May 25th, 1959, is a date that Commander John Guion (Retd.) will not forget in a hurry.

Despite a favorable forecast, the winds had turned nasty. It was not raining though and so visibility was not too bad.  The skies remained overcast with a thick nimbus cloud cover, the ceiling just 2000 ft.

The waves were now over 30 feet high and every now and then, the USS Kiowa heaved up and remained teetering on top, its screws almost clear of the water, before she slammed down into the next trough, her bow disappearing under the waves for what seemed like an eternity, while a vertical wall of a wave, far higher than her superstructure, rose up behind her stern rails.

After what seemed like an eternity she emerged once again, the seas cascading over the 50 caliber machine guns that were bolted to the decks and the phosphorescent deluge finally washing down the sides back into the Atlantic. But Guion and his men were not worried that the vessel would break apart.

The 1200ton ocean-going tug had a 1-inch thick hull made from creep-resistant manganese steel, its plates welded by a special tungsten inert gas process. The whole craft could actually twist and bend with the waves if it had to. Ship building was now a long way from the days of the Titanic.

As the hours ticked by, the excruciating process kept repeating over and over – slam, shudder, plunge, woosh, slam, shudder, plunge, woosh and the tug battered its way at the top of its rated maximum speed of 16 knots (30kmph), through the Atlantic.

The drop zone was still 30 minutes ahead, around 150 kms north-east of Antigua in the West Indies, where the hardy tug had a date, with two young ladies. One was a Rhesus monkey named Miss Able and the other, much tinier, almost pocket sized, a squirrel monkey, Miss Baker – the world’s first two living creatures to return from space alive.


Miss Baker, hamming it in front of a scale model of the Jupiter-V2 craft she went to space in. She had to be cajoled into position for this photo shoot, so engrossed was she wolfing down peanuts and crackers. She died in 1984, at the age of 27. While she was alive, she received upto 150 letters a day, from young schoolchildren. (Photo courtesy: Wikimedia)

The vessel reached the rendezvous coordinates on schedule and waited, its decks heaving perilously, spray hitting the plexi-glass of the bridge, momentarily blinding the men standing behind, making them flinch involuntarily with every splash. Heavy-duty windshield wipers worked incessantly, to clear the glass and restore visibility.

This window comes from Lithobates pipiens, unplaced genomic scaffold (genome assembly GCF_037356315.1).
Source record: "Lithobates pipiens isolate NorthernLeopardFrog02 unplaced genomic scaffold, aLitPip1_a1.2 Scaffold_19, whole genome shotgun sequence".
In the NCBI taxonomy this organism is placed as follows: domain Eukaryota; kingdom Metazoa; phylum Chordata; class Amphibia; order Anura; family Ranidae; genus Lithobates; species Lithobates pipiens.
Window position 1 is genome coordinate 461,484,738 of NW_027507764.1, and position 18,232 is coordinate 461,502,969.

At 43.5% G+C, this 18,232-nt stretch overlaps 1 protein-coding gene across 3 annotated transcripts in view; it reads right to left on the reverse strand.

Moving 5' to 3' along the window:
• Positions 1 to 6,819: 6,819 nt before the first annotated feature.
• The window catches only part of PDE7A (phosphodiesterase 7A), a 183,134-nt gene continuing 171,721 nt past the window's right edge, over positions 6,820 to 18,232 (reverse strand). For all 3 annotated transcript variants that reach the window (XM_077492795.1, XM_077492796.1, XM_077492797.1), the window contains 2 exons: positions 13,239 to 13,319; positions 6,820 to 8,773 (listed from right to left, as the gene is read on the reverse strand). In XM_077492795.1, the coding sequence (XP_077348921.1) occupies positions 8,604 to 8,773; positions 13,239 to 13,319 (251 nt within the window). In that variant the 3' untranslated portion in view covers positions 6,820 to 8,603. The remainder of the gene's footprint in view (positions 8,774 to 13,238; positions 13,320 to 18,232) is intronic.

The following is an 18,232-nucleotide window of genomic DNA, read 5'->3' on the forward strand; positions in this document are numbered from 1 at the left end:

Then, as if by some divine intervention, the seas subsided and the vessel’s pitch and yaw settled to just around 10 degrees to the vertical. Even then, it was still quite windy and the immediate weather forecast said it would remain unstable for a while. Tonight there would be no chopper-winched recovery. Bringing aboard the nose cone of the Jupiter would have to be accomplished by zodiacs with frogmen and the 20 ton ship-board winch.

Suddenly a section of the thick cloud cover lit up in a flash and an object emerged approximately 500 yards to the port, suspended from three billowing parachutes. Despite the breaking provided by the chutes, it slammed into the sea, kicking up a towering wall of spray which soon subsided and the object settled, bobbing up and down in the swells.

As soon as the frogmen attached the winch cable to the eye-bolt on the side of the capsule, it lifted off the water and started swinging in dangerously wide arcs, once even slamming against the hull with a nasty crack. Cmdr. Guion hoped that the furry astronauts were adequately padded up.

Finally the nose cone was lowered onto the deck. Those days, the ceramic thermal tiles were not so efficient. The outside of the capsule appeared charred and disfigured. Here and there one could see large gaps where the tiles had dislodged and fallen off. In spite of all that, here it was, in one piece. This had to be nothing short of a miracle.

And now it was time to meet the girls. A technician connected the capsule’s power supply with an external cable and looked at his telemetry console and immediately his face broke into a wide grin. “They’re alive!” he screamed at the top of his voice and a loud cheer rose from the deck. The back cover was hurriedly opened and a Nasa engineer reached in and brought out Miss Baker first and then Miss Able.

While Able seemed a bit subdued, shaking hands with her minder a bit too formally, Baker jumped into her handler’s arms for a cuddle, chattering away in glee.

Deep inside the bowels of the Kiowa the following words went out over the teletype….. “Able/Baker perfect, no injuries or other difficulties….” The tug then turned around and headed back to its Guantanamo Bay base.

Last Sunday was May 25th and, in honor, I had a banana for breakfast.


Able, ready to go, an hour before flight. A week after landing, Able died under anesthetic as doctors attempted to remove an EEG electrode that had been implanted in her chest to study her heart-rate in flight. Animal deaths were common in the early stages of the US’s space program. ( Photo courtesy: Wikimedia)